A Celebration of Women Writers

"Chapter VII: Gene's Burglar." by Enid Yandell (1870-), Jean Loughborough, and Laura Hayes
Publication: Three Girls in a Flat. by Enid Yandell, Jean Loughborough, and Laura Hayes. Chicago: Knight, Leonard & Co., 1892. pp. 87-91.

Editor: Mary Mark Ockerbloom

[Page 87] 



I MUST write down my horrible experience of Friday night, now that I am able to sit up and think coherently.

It was very late when Marjorie and I started home. The car was crowded, as usual at that time in the evening, there being more men than women. We sandwiched ourselves into a small space, given us by a polite man, and I clutched my pocket in which–foolish girl that I was–I had three hundred dollars. This money had been received that day from the sale of some land, which had been for a long time in the family, and I had cashed the check in the afternoon, thinking I would pay a few bills on my way down town in the morning. I whispered to Marjorie to pay our fare, as I didn't care to take out my purse. "Oh, did you get the money, Virginia ?" "Yes," I assented, under my breath. "What a lucky girl! You will surely have to treat the flat." "Be careful, Marjorie!" and as I cautioned her to speak more softly, I caught the expression of a man's face just across from us. He was a coarse-looking man and wore a slouch hat pulled down over his face. He gave Marjorie a quick, piercing look, and I saw an ugly, red-looking scar over his left eye, while his thick lips were only half-hidden under his black whiskers. Altogether he was what a man out West would call an "ugly customer." He paid no further attention to us, and in talking of other things I had forgotten him entirely until we got out of the car at Chicago avenue, when, to our dismay, [Page 88]  he got off too, and sauntered along leisurely behind us with his hat very far down over his eyes. We ran all the way down the block, and I was glad, indeed, to get into the house.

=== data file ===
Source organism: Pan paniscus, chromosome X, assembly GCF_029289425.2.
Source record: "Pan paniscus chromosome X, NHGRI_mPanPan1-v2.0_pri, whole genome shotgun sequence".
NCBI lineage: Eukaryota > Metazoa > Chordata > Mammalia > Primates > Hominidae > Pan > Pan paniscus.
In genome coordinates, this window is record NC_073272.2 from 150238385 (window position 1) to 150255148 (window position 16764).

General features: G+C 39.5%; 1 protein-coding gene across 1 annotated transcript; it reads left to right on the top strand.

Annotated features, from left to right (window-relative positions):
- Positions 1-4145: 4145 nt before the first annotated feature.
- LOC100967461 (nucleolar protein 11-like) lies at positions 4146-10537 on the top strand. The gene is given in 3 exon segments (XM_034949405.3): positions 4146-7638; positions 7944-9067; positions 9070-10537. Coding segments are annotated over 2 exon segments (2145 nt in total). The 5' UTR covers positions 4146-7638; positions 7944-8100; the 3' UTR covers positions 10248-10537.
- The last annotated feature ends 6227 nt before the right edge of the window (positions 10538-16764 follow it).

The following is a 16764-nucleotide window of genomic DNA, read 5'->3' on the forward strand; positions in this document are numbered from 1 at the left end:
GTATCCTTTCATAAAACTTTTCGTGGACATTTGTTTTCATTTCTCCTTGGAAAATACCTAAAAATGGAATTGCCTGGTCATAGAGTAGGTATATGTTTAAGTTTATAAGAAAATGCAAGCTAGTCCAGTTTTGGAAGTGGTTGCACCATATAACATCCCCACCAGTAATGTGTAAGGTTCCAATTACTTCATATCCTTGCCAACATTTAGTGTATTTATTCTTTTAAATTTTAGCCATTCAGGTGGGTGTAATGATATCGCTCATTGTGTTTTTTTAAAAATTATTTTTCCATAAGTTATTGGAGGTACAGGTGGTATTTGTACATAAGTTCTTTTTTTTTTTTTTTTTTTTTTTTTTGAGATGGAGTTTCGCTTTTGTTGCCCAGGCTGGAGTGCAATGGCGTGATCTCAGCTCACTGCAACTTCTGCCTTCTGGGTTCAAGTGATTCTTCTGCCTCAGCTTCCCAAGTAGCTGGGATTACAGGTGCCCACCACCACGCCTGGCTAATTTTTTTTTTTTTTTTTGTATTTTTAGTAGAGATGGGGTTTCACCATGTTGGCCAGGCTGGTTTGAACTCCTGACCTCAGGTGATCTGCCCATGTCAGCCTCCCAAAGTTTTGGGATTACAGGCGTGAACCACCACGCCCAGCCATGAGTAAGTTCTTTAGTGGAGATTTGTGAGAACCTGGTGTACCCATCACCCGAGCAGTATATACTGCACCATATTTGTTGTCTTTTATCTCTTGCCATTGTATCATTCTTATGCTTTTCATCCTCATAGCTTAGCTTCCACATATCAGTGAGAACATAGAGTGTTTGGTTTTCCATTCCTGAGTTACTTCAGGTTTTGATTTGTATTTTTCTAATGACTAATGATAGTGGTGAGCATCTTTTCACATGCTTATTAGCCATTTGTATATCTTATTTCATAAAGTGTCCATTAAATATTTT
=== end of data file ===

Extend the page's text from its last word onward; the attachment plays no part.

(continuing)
I felt a little uncomfortable even after reaching the warmth and light of our own little flat. and some thing impelled me to go to the window. I pulled back the curtain and looked out, and there, under the lamp on the opposite side of the street, stood the man looking up at me! My feelings were anything but agreeable after that, but the other girls reassured me–telling of the night-watchman, of how many men there were in the same building to be summoned at a moment's notice, etc., etc. Somewhat pacified I went in to dinner, and afterwards we spent a merry evening with a number of friends, and I forgot all about [Page 89]  the man. Before I retired I took the money and pinned it into the crown of an old hat, underneath the lining, and hung the hat up in the closet, as that was always my own private safe-deposit vault.